Today, I read Alexandra Franzen’s letter to her mom. It didn’t take me long to realize that I felt the same way with my own mother. Despite all her flaws, my mother was ultimately, simply being herself.
I can’t ask from other people more than what they can give.
Often, I do feel entitled to think that other people have to treat me in a certain way. But I know that’s not the case. Nobody owes me anything.
My mother is no exception. In the middle of our family slowly breaking apart and the constant fear of having to go home to some very possible and randomly occurring shit show, my mother did not decide to leave us. My father did. I’m not sure if he left because he was ashamed of the situation that was triggered by his own actions or because he could not live with my mother’s anger incessantly looming over and threatening to destroy the peace of the entire household at any moment. My mom was ballsy like that.
Even though my mother was always either too busy at work or with her social life, she did not choose to abandon us completely. Yes, she had her flaws. She was not perfect but she was perfectly herself. Everybody has their own version of sacrifice.
As I remember, when my mom was away most nights and I was just almost thirteen, I had the pleasure of telling stories to my little siblings, they were only four- to seven-year-olds then. We would huddle together in a makeshift hammock under the stars and I would narrate to them stories from a fairy tale book that my auntie gave me as a birthday gift. I like to think that they were entertained by those stories even though right now they might not have remembered about them already.
But I remember the stories.
I remember how it seemed to always just be my siblings and me in our house.
I remember the times when we had to learn to fend for ourselves with whatever was on the table. There were five of us brothers and sisters so we would divide the food in five equal parts. No more, no less.
Someone was in charge for cooking, another for setting the plates, another for washing the dishes, and still another for sweeping the floors. We were all supposed to wash our own clothes. Mind you, we were using washing machines of the manual kind at the time without the spin-dry function, although later on we upgraded to spin-dry and then finally to automatic after several years. Progress sure takes her time, right?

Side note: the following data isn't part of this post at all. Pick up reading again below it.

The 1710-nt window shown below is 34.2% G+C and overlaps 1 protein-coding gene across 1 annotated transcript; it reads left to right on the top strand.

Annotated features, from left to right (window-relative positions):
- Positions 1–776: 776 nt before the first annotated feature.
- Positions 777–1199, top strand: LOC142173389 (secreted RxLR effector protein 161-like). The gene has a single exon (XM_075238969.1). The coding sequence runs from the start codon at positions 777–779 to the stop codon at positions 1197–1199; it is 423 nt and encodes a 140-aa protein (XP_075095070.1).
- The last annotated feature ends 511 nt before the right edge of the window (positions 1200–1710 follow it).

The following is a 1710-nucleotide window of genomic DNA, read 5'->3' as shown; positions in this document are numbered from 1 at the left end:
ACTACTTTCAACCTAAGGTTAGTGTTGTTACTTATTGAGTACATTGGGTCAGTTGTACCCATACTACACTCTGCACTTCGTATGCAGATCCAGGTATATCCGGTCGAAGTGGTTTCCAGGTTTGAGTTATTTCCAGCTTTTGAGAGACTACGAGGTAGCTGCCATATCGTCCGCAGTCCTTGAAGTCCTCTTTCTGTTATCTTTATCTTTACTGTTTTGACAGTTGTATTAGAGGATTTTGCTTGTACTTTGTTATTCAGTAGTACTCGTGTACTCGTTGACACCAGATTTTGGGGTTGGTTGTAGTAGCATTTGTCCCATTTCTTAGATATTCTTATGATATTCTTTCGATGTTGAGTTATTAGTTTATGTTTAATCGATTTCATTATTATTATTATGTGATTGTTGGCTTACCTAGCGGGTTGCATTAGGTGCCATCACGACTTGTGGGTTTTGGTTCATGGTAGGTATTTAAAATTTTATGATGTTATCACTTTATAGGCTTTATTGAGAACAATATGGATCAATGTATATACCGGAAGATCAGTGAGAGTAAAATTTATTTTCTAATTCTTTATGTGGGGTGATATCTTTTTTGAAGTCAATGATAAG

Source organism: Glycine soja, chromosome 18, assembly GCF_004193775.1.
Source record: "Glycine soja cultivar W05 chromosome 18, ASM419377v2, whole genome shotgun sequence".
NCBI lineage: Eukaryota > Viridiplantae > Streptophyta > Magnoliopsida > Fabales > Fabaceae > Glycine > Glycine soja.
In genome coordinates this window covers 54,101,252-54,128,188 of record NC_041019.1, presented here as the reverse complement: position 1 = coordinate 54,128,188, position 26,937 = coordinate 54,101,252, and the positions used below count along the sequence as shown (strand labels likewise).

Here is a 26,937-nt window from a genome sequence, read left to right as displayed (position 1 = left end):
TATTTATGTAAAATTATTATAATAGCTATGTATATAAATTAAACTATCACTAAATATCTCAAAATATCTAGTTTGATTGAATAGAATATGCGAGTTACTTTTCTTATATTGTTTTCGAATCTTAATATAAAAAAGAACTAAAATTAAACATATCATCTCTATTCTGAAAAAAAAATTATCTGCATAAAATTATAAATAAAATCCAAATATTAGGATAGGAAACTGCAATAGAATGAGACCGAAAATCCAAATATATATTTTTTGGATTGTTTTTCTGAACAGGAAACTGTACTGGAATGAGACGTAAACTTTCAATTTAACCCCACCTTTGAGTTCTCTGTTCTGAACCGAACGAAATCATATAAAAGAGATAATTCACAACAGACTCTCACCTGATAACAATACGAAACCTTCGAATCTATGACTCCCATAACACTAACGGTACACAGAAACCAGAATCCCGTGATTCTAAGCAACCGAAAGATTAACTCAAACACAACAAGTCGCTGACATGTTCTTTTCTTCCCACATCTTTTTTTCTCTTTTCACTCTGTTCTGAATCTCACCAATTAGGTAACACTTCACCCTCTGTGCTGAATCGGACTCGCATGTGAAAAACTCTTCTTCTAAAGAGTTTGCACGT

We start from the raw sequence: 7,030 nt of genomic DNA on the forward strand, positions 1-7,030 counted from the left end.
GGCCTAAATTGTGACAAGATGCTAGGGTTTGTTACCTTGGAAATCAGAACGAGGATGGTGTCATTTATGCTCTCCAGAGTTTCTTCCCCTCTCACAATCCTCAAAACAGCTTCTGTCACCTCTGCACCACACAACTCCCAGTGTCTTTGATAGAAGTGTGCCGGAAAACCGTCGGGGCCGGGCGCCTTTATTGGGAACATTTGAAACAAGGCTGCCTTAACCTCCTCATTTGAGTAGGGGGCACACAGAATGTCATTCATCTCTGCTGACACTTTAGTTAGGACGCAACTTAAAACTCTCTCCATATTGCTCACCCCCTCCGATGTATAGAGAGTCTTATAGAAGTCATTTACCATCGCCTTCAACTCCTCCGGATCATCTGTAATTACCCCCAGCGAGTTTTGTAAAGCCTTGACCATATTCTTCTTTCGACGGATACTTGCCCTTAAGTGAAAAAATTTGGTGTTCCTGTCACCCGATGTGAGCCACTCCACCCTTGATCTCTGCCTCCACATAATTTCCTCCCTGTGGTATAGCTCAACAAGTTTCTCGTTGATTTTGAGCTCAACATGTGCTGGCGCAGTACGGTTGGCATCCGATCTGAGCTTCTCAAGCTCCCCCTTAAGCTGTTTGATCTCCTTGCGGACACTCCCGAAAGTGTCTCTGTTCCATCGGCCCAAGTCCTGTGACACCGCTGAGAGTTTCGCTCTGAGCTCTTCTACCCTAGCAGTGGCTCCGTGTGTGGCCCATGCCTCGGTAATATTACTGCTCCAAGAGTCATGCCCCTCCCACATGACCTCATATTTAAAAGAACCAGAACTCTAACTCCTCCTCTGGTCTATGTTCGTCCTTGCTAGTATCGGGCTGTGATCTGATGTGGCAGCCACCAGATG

Young as we were, we had our own little systems in place even though the house was still always a mess.
I remember coming home without electricity because the electric bills were long overdue. We would then have “candle-lit” dinners — minus the romantic feeling, of course. And when it was time to sleep, we would figure out a way to sleep while simultaneously trying to fan ourselves with cut-outs from used carton boxes. We had to leave the door open to let the evening air in when we slept because it was too hot in the summer.
At a very young age, my siblings already knew how to cook, wash clothes, clean up, and survive. I was — and still am — so proud of my them. Nothing could ever change that.
I remember when my mother left to work abroad. I was in college already with four younger siblings in the household. We fought, as siblings do, in a way that — to my belief — only strengthened the bond we had. I would be the one in-charge for the groceries and for the house budget on top of college. I realized it was tough to manage bills and even tougher when there was hardly any money left to manage. We survived anyway.
I like to think, after my father left us, that my mother took the role of provider and I respectively assumed her role as a mother to my siblings. I know I have no right to claim motherhood over my siblings, but I don’t care about labels. My siblings are my lifeline. I would not be where I am today if it were not for them. And I would not have big goals and dreams without their welfare always at the back of my mind.
Giving up was never an option when it came to my family, especially my siblings.
I’ve had people telling me it must have been tough to be in my situation. Sometimes they would sympathize. And still there are others who would look at me with pity, as if to imply that my life was something to be sad about.
There’s nothing sad about people fighting to live and survive, but there is something to be said about those who concern themselves too much about other people’s lives that they fail to look at their own.
I realize I don’t have to care what these people think because, at the end of the day, when I see my siblings happy, I’m happy. When I see them win, it feels like I won several times over. When I see them achieving anything at all, I’m prouder for them than I would ever be for myself. For me, my siblings will always be worth the sacrifice.
Because of my experience, I understood what it meant to be a mother. It’s not a role that you have to fill by crossing things off a checklist. It’s not a job that you can sign out from when you’re tired and emotionally depleted. And it’s definitely not a word you use for the mere reason that that is the person who gave birth to you. A mother is a person who would gladly share a part of herself in anyway she can to another in the hopes of giving that person a life better than hers.